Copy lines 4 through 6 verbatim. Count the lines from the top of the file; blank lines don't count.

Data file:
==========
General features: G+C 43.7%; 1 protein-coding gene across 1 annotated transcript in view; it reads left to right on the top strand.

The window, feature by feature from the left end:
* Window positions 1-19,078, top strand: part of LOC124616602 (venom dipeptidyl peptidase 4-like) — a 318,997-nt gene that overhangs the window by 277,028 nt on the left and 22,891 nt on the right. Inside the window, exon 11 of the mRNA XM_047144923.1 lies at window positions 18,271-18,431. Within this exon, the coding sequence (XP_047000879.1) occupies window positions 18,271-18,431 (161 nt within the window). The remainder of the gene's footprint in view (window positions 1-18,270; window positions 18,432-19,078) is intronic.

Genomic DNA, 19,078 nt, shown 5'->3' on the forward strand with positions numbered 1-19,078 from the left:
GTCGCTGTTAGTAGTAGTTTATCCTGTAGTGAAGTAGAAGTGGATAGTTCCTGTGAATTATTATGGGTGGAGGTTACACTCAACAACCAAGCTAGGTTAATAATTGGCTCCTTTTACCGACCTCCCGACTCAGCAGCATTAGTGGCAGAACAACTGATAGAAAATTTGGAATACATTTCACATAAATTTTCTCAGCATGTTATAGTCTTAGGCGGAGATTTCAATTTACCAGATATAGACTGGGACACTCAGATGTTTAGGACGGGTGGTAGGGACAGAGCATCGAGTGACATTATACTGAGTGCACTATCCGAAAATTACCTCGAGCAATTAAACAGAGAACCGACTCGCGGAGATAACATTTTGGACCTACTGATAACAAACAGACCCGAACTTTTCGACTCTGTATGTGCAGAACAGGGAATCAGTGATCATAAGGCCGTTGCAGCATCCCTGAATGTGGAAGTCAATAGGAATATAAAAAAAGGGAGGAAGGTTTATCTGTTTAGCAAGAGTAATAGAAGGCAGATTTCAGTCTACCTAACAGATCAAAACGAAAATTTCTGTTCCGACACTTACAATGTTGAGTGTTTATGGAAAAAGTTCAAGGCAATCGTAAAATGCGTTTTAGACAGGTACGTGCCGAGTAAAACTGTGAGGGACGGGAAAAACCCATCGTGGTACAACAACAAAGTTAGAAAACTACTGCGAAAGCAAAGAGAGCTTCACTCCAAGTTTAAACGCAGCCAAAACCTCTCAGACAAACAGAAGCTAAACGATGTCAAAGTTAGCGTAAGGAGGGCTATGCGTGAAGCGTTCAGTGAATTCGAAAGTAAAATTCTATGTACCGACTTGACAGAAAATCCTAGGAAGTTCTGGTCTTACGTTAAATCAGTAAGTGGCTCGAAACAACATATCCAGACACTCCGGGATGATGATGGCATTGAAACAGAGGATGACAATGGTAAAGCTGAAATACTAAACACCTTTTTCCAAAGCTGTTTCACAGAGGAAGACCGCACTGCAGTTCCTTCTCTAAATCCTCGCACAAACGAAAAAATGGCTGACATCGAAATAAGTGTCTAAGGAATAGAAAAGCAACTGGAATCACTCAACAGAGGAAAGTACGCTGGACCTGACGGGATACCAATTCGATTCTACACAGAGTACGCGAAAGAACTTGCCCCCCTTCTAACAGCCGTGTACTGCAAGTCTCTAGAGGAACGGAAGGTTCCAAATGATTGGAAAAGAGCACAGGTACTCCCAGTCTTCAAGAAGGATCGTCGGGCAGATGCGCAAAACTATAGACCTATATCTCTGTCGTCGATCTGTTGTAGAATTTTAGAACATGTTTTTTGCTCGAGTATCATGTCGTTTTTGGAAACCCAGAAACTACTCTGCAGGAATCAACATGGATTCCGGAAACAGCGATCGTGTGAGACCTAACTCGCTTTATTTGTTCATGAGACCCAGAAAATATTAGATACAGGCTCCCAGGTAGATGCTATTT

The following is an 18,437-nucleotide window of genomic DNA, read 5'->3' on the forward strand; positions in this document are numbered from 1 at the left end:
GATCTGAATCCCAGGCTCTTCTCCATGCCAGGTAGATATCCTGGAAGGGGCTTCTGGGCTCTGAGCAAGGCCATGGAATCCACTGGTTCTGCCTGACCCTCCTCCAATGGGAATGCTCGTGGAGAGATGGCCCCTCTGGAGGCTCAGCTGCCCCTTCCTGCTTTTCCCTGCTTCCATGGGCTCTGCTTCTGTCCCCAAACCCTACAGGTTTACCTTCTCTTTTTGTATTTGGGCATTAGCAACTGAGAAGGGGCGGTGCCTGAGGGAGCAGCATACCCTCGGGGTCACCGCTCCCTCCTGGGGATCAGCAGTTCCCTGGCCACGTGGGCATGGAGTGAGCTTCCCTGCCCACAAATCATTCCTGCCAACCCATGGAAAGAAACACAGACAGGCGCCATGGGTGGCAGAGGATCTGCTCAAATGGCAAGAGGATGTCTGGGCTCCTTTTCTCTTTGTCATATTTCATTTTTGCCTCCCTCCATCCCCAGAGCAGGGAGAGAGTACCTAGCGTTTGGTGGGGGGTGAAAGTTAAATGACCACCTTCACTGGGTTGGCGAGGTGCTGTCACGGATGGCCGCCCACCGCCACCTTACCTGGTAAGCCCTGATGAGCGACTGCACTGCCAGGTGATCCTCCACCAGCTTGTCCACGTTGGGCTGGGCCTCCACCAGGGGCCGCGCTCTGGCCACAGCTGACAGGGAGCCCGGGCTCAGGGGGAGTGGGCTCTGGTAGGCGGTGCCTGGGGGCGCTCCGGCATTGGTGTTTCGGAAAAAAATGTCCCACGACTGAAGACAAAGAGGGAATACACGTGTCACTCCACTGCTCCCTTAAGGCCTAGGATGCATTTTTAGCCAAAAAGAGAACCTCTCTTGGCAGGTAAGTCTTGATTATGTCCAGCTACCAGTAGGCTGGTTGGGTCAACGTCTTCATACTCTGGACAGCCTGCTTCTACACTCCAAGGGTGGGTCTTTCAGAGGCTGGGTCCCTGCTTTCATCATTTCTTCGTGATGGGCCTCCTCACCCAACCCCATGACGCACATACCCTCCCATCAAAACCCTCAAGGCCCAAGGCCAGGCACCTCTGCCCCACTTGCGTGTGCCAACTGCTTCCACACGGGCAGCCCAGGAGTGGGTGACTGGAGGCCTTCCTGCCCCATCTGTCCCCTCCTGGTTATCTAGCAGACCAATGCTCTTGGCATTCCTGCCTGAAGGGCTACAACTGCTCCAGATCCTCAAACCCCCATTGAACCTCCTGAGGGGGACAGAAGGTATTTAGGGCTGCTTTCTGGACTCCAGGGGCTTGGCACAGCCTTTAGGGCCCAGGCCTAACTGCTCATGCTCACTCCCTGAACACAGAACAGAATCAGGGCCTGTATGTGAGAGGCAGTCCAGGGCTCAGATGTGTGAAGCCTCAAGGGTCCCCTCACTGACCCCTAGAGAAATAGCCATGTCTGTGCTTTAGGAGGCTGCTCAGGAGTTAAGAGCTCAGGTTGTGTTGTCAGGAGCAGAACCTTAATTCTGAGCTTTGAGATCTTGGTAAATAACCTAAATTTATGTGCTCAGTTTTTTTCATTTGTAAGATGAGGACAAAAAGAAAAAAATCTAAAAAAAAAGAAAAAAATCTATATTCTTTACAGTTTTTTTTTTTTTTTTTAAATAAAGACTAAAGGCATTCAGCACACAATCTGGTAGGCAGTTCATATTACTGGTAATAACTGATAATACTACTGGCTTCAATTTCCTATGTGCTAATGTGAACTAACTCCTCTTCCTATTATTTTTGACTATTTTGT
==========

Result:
Genomic DNA, 19,078 nt, shown 5'->3' on the forward strand with positions numbered 1-19,078 from the left:
GTCGCTGTTAGTAGTAGTTTATCCTGTAGTGAAGTAGAAGTGGATAGTTCCTGTGAATTATTATGGGTGGAGGTTACACTCAACAACCAAGCTAGGTTAATAATTGGCTCCTTTTACCGACCTCCCGACTCAGCAGCATTAGTGGCAGAACAACTGATAGAAAATTTGGAATACATTTCACATAAATTTTCTCAGCATGTTATAGTCTTAGGCGGAGATTTCAATTTACCAGATATAGACTGGGACACTCAGATGTTTAGGACGGGTGGTAGGGACAGAGCATCGAGTGACATTATACTGAGTGCACTATCCGAAAATTACCTCGAGCAATTAAACAGAGAACCGACTCGCGGAGATAACATTTTGGACCTACTGATAACAAACAGACCCGAACTTTTCGACTCTGTATGTGCAGAACAGGGAATCAGTGATCATAAGGCCGTTGCAGCATCCCTGAATGTGGAAGTCAATAGGAATATAAAAAAAGGGAGGAAGGTTTATCTGTTTAGCAAGAGTAATAGAAGGCAGATTTCAGTCTACCTAACAGATCAAAACGAAAATTTCTGTTCCGACACTTACAATGTTGAGTGTTTATGGAAAAAGTTCAAGGCAATCGTAAAATGCGTTTTAGACAGGTACGTGCCGAGTAAAACTGTGAGGGACGGGAAAAACCCATCGTGGTACAACAACAAAGTTAGAAAACTACTGCGAAAGCAAAGAGAGCTTCACTCCAAGTTTAAACGCAGCCAAAACCTCTCAGACAAACAGAAGCTAAACGATGTCAAAGTTAGCGTAAGGAGGGCTATGCGTGAAGCGTTCAGTGAATTCGAAAGTAAAATTCTATGTACCGACTTGACAGAAAATCCTAGGAAGTTCTGGTCTTACGTTAAATCAGTAAGTGGCTCGAAACAACATATCCAGACACTCCGGGATGATGATGGCATTGAAACAGAGGATGACAATGGTAAAGCTGAAATACTAAACACCTTTTTCCAAAGCTGTTTCACAGAGGAAGACCGCACTGCAGTTCCTTCTCTAAATCCTCGCACAAACGAAAAAATGGCTGACATCGAAATAAGTGTCTAAGGAATAGAAAAGCAACTGGAATCACTCAACAGAGGAAAGTACGCTGGACCTGACGGGATACCAATTCGATTCTACACAGAGTACGCGAAAGAACTTGCCCCCCTTCTAACAGCCGTGTACTGCAAGTCTCTAGAGGAACGGAAGGTTCCAAATGATTGGAAAAGAGCACAGGTACTCCCAGTCTTCAAGAAGGATCGTCGGGCAGATGCGCAAAACTATAGACCTATATCTCTGTCGTCGATCTGTTGTAGAATTTTAGAACATGTTTTTTGCTCGAGTATCATGTCGTTTTTGGAAACCCAGAAACTACTCTGCAGGAATCAACATGGATTCCGGAAACAGCGATCGTGTGAGACCTAACTCGCTTTATTTGTTCATGAGACCCAGAAAATATTAGATACAGGCTCCCAGGTAGATGCTATTT

The following is an 18,437-nucleotide window of genomic DNA, read 5'->3' on the forward strand; positions in this document are numbered from 1 at the left end: